Well, I did it. I started this blog back in January to keep track of the books I read during the year, wondering if I'd make 100. Not quite a week into October, I got there. Yesterday, I finished my 100th book of the year: Tuesdays with Morrie: An Old Man, A Young Man, and Life's Greatest Lesson, by Mitch Albom (Doubleday, 1997).
That explains the title of this post: In a word, eh. Just in case you've been on Mars for the last 12 years, this is the author's account of his weekly visits to an old college professor, Morrie Schwartz, during the last few months of Schwartz's life, while he was dying from ALS. It's a short book, with most chapters only a few pages; I read through it in the course of one Sunday afternoon. Yes, it's uplifting and heartwarming, and all the things you wouldn't expect of a book about dying. Yes, some of the aphorisms Morrie offers during what he deems his last class, or Mitch's last thesis, make for nice sound bites: "Love is the only rational act." "Learn how to die, and you learn how to live." You get the idea.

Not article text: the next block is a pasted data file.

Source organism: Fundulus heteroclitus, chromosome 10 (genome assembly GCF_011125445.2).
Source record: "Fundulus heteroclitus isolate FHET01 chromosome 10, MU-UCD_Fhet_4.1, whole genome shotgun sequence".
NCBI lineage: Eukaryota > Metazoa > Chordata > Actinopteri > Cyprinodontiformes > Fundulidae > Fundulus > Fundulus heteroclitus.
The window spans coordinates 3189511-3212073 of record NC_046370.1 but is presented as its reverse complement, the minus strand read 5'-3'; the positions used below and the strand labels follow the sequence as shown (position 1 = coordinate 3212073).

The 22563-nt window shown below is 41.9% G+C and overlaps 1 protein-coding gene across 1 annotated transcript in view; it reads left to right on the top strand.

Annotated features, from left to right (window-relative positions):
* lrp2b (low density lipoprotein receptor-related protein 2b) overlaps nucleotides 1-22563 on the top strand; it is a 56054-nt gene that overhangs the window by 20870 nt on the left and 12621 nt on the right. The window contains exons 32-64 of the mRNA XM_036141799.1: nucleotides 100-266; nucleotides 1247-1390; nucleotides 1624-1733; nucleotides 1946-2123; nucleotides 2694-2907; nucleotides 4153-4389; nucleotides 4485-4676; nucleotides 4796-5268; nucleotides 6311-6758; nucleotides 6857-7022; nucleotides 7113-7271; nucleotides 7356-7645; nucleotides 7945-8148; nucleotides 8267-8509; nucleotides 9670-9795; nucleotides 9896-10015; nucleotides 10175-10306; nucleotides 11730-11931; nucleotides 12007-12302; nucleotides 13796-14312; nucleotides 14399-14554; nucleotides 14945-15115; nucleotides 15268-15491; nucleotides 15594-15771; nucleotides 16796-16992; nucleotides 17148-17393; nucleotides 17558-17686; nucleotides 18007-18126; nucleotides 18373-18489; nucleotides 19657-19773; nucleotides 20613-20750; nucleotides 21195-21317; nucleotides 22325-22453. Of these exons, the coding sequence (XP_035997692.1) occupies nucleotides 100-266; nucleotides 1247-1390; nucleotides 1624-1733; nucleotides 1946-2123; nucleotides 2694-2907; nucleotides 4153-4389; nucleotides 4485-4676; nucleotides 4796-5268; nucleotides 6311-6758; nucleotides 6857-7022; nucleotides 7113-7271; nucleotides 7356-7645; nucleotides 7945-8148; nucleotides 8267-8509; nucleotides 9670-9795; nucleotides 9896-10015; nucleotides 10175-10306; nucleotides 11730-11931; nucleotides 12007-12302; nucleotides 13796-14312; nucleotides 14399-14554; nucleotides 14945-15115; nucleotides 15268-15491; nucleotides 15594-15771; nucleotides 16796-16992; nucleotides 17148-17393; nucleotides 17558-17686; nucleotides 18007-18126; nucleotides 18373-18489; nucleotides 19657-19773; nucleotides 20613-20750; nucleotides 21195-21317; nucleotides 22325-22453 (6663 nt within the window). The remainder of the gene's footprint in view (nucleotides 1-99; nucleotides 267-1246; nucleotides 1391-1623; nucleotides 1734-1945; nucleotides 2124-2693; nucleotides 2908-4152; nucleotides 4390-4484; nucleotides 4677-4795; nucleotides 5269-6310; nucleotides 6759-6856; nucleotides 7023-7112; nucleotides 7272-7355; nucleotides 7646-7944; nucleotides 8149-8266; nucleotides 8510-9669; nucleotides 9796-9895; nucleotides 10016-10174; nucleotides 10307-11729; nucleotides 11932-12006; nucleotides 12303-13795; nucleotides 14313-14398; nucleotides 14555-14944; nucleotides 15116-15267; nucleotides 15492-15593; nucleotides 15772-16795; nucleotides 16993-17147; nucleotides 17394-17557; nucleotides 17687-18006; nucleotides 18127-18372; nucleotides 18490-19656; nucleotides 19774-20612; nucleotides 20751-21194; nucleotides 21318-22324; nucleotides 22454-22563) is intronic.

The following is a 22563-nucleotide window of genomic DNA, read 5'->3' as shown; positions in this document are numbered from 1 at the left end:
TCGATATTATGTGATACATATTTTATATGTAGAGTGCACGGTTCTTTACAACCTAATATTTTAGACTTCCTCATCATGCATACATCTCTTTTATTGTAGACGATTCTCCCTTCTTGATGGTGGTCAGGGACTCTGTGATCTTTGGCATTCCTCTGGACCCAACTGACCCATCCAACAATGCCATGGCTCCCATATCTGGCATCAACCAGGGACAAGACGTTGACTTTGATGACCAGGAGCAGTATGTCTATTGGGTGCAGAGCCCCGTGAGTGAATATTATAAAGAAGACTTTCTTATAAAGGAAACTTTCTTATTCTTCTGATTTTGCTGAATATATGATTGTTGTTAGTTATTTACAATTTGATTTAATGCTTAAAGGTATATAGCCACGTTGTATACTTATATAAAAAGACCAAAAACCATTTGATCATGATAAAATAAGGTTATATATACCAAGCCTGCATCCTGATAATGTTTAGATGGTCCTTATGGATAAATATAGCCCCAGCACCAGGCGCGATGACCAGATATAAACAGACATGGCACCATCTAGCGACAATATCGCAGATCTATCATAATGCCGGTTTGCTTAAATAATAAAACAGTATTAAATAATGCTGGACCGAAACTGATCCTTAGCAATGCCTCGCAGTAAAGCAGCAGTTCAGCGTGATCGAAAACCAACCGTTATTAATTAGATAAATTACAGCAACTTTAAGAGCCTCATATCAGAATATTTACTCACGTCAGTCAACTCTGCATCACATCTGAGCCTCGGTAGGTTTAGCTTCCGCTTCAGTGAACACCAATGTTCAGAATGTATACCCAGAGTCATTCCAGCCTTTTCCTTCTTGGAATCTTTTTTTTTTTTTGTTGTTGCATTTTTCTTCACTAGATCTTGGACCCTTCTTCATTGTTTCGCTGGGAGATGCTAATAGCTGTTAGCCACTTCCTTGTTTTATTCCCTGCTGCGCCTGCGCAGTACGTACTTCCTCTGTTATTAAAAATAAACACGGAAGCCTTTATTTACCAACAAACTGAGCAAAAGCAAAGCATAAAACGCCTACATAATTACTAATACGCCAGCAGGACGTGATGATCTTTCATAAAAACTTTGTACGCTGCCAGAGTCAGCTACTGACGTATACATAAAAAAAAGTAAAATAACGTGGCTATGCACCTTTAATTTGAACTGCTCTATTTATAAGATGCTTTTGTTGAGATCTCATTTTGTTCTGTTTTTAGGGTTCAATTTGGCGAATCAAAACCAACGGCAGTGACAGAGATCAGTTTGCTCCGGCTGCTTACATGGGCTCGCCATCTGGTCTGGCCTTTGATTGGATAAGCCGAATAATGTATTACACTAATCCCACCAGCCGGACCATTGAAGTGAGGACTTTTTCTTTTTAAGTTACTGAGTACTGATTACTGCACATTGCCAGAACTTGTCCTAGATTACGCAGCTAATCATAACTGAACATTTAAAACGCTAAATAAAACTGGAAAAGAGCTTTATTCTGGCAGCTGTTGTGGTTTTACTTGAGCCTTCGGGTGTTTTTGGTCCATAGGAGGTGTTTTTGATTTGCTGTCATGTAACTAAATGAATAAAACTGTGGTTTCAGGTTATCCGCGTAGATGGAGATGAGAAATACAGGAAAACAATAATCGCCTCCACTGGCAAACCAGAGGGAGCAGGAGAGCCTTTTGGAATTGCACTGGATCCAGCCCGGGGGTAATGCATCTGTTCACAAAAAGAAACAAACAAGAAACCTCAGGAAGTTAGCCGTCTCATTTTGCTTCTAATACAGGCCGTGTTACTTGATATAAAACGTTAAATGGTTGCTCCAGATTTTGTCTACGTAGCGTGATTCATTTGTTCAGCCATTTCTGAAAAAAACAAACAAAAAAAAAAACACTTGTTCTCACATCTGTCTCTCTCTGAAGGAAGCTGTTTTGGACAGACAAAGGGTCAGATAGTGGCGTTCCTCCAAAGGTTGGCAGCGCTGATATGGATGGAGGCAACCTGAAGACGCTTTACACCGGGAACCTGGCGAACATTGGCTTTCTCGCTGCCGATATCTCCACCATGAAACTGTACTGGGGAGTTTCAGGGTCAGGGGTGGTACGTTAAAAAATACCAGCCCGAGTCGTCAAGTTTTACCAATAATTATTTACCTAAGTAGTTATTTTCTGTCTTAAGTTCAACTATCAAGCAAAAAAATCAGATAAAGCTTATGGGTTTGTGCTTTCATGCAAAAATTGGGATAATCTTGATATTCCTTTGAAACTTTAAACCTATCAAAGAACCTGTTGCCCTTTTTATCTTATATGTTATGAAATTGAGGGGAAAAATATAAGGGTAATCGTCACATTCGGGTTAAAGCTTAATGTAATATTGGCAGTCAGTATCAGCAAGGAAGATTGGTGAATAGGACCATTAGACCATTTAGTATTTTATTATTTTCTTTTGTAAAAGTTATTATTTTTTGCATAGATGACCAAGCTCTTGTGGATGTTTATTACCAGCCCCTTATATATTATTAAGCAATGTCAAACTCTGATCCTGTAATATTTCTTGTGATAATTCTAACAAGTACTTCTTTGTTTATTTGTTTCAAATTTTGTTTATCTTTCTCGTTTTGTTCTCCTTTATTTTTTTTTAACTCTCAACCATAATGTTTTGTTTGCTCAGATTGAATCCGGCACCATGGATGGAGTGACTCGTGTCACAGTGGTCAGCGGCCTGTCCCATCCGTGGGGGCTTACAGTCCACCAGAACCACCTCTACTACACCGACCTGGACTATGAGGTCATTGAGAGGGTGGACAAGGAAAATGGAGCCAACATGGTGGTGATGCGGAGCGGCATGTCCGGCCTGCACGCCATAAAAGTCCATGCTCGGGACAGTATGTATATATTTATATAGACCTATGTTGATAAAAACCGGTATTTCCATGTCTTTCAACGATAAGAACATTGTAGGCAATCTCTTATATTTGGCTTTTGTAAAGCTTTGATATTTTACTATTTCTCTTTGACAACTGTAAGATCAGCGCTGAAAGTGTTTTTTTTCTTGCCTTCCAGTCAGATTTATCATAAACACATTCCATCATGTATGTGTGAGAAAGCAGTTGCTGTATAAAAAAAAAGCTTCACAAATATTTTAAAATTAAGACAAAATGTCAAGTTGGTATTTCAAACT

Perhaps if this was the first of Albom's books I'd read, I'd have found it more moving. This wasn't the case, however. After having read The Five People You Meet In Heaven and For One More Day, though ... this one seemed rather predictable. Tugs the heartstrings, makes you think about what really matters in life, not too taxing intellectually, sells like hotcakes. While Albom is a skilled writer, and his devotion to Schwartz was certainly admirable, I'm starting to think that having read three of his books, I've seen what he has to say. I'd probably read his latest, Have a Little Faith, if I stumbled across it, but won't go out of my way for it.
- Ithaca, New York
- MWF, now officially 42, loves long walks on the beach and laughing with friends ... oh, wait. By day, I'm a mid-level university administrator reluctant to be more specific on a public forum. Nights and weekends, though, I'm a homebody with strong nerdist leanings. I'm never happier than when I'm chatting around the fire, playing board games, cooking up some pasta, and/or road-tripping with my family and friends. I studied psychology and then labor economics in school, and I work in higher education. From time to time I get smug, obsessive, or just plain boring about some combination of these topics, especially when inequality, parenting, or consumer culture are involved. You have been warned.